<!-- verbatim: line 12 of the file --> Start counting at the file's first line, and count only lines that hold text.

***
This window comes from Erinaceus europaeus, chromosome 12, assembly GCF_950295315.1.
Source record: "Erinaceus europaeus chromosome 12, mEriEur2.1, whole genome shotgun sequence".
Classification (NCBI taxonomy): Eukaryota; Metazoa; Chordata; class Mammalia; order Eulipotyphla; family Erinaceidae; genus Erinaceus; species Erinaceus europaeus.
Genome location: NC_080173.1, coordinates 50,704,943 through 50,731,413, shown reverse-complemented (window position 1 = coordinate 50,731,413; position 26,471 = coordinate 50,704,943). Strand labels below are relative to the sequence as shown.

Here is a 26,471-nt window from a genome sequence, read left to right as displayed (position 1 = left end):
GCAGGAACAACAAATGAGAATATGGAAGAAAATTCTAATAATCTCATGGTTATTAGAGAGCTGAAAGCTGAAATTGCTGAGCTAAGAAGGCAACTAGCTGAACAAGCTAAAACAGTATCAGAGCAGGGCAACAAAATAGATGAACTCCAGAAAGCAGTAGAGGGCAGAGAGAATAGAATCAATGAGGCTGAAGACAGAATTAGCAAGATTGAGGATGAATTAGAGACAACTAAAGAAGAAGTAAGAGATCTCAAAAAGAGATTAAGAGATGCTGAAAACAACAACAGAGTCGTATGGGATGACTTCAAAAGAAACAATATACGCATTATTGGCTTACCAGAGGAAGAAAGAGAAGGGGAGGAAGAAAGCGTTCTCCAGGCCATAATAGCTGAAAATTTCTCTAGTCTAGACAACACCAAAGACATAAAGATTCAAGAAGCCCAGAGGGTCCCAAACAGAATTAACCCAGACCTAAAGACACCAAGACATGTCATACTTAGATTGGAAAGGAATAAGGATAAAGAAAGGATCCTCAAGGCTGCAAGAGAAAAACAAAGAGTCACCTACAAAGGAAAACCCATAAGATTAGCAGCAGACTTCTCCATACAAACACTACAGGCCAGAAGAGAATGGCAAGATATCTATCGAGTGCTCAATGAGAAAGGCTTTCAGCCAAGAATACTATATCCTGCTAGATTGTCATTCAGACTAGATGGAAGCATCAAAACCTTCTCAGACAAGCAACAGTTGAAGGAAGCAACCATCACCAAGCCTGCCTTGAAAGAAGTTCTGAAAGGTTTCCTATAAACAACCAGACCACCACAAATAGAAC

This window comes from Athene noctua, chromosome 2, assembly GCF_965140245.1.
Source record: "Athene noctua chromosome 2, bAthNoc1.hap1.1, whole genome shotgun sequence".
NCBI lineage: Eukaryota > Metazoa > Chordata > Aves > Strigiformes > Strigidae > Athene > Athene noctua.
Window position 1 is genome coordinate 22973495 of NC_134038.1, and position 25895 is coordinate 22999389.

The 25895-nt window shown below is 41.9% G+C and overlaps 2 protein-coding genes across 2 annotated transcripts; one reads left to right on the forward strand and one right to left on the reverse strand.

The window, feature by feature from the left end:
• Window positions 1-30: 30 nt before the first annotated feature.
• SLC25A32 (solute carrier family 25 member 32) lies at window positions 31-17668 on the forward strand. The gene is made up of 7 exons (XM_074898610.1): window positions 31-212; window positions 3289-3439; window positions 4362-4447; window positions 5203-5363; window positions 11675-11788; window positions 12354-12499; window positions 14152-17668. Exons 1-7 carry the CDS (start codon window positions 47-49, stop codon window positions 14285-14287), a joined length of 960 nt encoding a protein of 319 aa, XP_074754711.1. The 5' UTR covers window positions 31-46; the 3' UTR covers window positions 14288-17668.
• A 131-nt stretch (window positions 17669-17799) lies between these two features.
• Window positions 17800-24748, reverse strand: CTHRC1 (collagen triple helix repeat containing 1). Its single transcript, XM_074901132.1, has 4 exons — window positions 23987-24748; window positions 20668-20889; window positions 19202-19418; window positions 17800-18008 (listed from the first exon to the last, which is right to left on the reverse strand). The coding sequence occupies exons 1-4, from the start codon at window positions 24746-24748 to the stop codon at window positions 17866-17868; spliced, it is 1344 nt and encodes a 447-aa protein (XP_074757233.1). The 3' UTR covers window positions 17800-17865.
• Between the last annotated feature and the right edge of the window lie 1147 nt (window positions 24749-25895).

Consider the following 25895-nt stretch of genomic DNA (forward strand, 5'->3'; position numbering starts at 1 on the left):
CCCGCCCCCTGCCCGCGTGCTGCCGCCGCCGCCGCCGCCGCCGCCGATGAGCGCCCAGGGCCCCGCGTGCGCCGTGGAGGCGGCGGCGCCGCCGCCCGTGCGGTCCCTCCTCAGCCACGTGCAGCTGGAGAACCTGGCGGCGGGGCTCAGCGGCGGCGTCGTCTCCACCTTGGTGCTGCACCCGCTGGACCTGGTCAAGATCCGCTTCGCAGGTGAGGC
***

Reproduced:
The window, feature by feature from the left end: